Monday, March 12, 2012

This place needs help - but how?

This family relies on pre-schoolers to flog corn-husk dolls to tourists
How do you help a country that has so many problems?
Big, big question. I suspect I'll spend much of my two years here trying to figure that one out. My particular project with the Comision de Accion Social Menonita will probably click along quite nicely, but you can't live in a place with so much poverty and trouble without wishing you could do a whole lot more than that. (Today's headline: Half of the 90 murders a month in San Pedro Sula are committed by kids under 18.)
When I first arrived, I was very enthusiastic about figuring out ways to connect people I know in Canada with Honduran kids who could be sponsored to attend private schools. The public school system is atrocious - giant classes, no supplies, and militant teachers who walk off the job so much (for good reason - some of them haven't been paid in months) that students typically get just 50 days of school in a year. For maybe $100 or $150 a month, it's possible to buy a Honduran youngster a seat in a much better school.
But I'm daunted by the prospect of trying to pick which youngsters would get such a favour, when there's actually millions of them who need the help.
Then there's the added complication of a school system that for most children ends at Grade 6 no matter what, not to mention the pressures that impoverished families put on their kids to quit school and get a job. And as somebody at Cuso International pointed out when I asked about taking on personal projects, what happens to the families when a volunteer inevitably returns home?
In the short term, I'm thinking that the better thing to do might be to focus on a one-off project that helps as many people as possible. For instance, while we were out in the mountain-top pueblo of La Cumbre this weekend helping a group of Texans from First Christian Church dig a new water reservoir for the villagers, I learned that residents actually have a water-treatment plant - a rare thing - but lack the resources to buy the big plastic bottles so that every household can access the treated water.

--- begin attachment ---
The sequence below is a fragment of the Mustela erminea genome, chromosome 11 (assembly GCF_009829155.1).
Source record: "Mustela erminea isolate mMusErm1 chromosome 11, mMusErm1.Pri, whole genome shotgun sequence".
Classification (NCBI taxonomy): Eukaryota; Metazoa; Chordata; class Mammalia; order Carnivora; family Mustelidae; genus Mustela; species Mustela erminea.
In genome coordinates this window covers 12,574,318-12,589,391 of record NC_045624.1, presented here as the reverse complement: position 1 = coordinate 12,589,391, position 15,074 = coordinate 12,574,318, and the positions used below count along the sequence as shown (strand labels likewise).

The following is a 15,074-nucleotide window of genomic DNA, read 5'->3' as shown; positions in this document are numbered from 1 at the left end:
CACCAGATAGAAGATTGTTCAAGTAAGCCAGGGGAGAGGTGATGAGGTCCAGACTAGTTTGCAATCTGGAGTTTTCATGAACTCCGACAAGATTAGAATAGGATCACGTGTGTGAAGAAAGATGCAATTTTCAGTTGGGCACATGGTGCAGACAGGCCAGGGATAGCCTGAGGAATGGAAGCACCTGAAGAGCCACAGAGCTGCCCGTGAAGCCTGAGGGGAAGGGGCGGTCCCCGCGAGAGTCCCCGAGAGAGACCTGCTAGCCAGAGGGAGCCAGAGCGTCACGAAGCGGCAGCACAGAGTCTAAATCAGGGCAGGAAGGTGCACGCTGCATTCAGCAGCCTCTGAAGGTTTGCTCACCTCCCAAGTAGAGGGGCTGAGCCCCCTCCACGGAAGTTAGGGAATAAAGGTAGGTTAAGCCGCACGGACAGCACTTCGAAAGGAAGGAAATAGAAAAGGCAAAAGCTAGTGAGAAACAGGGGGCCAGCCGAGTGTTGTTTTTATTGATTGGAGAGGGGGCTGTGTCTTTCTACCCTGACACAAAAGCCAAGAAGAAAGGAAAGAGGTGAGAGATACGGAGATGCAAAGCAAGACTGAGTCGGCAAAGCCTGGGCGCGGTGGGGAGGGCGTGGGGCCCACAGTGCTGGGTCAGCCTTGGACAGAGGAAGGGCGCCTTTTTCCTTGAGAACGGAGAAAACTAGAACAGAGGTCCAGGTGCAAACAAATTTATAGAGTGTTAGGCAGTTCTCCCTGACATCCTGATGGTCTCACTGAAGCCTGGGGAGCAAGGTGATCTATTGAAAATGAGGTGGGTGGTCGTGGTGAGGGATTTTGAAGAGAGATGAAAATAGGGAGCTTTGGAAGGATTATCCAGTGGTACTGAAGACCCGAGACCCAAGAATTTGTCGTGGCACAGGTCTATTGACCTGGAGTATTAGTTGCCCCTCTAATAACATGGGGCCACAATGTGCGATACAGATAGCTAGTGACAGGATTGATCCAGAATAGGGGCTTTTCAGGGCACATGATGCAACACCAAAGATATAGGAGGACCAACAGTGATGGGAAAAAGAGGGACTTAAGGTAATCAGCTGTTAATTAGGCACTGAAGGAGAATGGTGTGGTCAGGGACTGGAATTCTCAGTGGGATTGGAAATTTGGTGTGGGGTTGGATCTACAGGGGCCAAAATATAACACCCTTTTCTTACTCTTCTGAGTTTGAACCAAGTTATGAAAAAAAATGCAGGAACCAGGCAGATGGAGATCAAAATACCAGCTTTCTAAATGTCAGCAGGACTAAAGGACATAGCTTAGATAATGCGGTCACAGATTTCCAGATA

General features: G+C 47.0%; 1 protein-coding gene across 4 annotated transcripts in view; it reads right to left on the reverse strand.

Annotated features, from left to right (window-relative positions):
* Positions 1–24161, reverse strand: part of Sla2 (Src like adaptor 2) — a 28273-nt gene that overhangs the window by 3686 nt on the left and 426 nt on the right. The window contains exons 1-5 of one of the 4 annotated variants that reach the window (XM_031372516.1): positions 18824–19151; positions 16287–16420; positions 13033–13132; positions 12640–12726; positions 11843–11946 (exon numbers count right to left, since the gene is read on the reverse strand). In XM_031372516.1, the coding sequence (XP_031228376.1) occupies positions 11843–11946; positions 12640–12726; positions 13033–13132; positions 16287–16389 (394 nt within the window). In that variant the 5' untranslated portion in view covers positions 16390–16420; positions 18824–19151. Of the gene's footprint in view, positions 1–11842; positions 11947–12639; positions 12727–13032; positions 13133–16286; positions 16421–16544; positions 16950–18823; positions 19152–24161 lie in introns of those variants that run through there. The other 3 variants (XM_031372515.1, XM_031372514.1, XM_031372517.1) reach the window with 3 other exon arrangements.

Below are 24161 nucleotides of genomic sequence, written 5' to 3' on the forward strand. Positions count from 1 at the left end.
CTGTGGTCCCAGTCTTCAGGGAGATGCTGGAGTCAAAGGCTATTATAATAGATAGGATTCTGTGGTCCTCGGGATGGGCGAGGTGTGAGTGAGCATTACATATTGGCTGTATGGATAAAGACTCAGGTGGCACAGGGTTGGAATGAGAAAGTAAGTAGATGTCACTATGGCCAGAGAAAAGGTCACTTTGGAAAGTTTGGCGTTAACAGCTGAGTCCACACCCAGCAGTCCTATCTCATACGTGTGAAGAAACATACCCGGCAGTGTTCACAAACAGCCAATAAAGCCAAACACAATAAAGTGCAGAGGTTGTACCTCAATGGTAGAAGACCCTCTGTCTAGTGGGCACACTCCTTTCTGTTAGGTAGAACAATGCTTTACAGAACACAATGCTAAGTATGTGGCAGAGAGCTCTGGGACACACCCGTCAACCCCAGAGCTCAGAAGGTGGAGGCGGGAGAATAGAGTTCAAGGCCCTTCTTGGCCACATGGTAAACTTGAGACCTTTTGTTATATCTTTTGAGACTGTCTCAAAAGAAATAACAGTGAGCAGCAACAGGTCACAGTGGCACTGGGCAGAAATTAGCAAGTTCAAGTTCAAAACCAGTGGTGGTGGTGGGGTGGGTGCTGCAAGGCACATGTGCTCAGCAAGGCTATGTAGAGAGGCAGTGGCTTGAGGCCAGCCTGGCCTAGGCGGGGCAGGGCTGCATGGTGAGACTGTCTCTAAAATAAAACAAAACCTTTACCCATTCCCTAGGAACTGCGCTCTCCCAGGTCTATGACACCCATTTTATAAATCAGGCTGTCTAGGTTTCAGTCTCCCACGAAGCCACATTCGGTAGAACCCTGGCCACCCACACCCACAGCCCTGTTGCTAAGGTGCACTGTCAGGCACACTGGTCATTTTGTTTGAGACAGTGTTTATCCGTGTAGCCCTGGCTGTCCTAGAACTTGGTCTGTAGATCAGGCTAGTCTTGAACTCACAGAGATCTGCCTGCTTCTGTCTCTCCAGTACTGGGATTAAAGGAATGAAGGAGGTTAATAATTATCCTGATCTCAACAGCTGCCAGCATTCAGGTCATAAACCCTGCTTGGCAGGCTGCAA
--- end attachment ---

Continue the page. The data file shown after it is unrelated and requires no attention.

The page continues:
So for the lack of $5 per household, they don't have clean water. The pueblo is about 70 bottles short - $350 all in. I mean, that's what we'd call a "no-brainer" in Canada. I can make that happen.
My boss tells me there are all kinds of little water projects in the various pueblos that could be done for a few hundred dollars. Access to water is the bane of these villagers' existence - not only do they live largely without vehicles many kilometres away from commercial centres that sell bottled water, they can't afford to buy it anyway.
So maybe I can play a role in matching up a few bucks from my friends and family in Canada with small water projects that will benefit countless Honduran families for years to come. I'd consider that a good use of my time here.
Ultimately, what Honduras could really use is vast international support and pressure on its government from all the "developed" countries and private interests that do business here.
Canada and the U.S. are major trading partners with Honduras. Mining companies from my homeland have shown much enthusiasm for Honduran minerals. If you're taking from a country, don't you have a responsibility to give back?
On paper, Honduras looks like a democratic republic with all kinds of processes, programs and laws in place for the benefit of its citizens. It's a signatory on all the right international agreements guaranteeing equality and happy days for all.
But that's on paper. The reality isn't even close. Why even have all these global conventions and declarations around human rights, universal education, the rights of children and all the other grand-sounding pipe dreams when the international community clearly takes zero responsibility for holding signatories accountable?
I used to find it appalling that the United States was one of the few democracies in the world that refused to sign the Convention on the Rights of the Child, but now I'm  starting to appreciate the honesty. The kids aren't all right in Honduras, Canada, or probably most of the countries that have inked that agreement.
But for now, I guess we'll take things one water bottle at a time.

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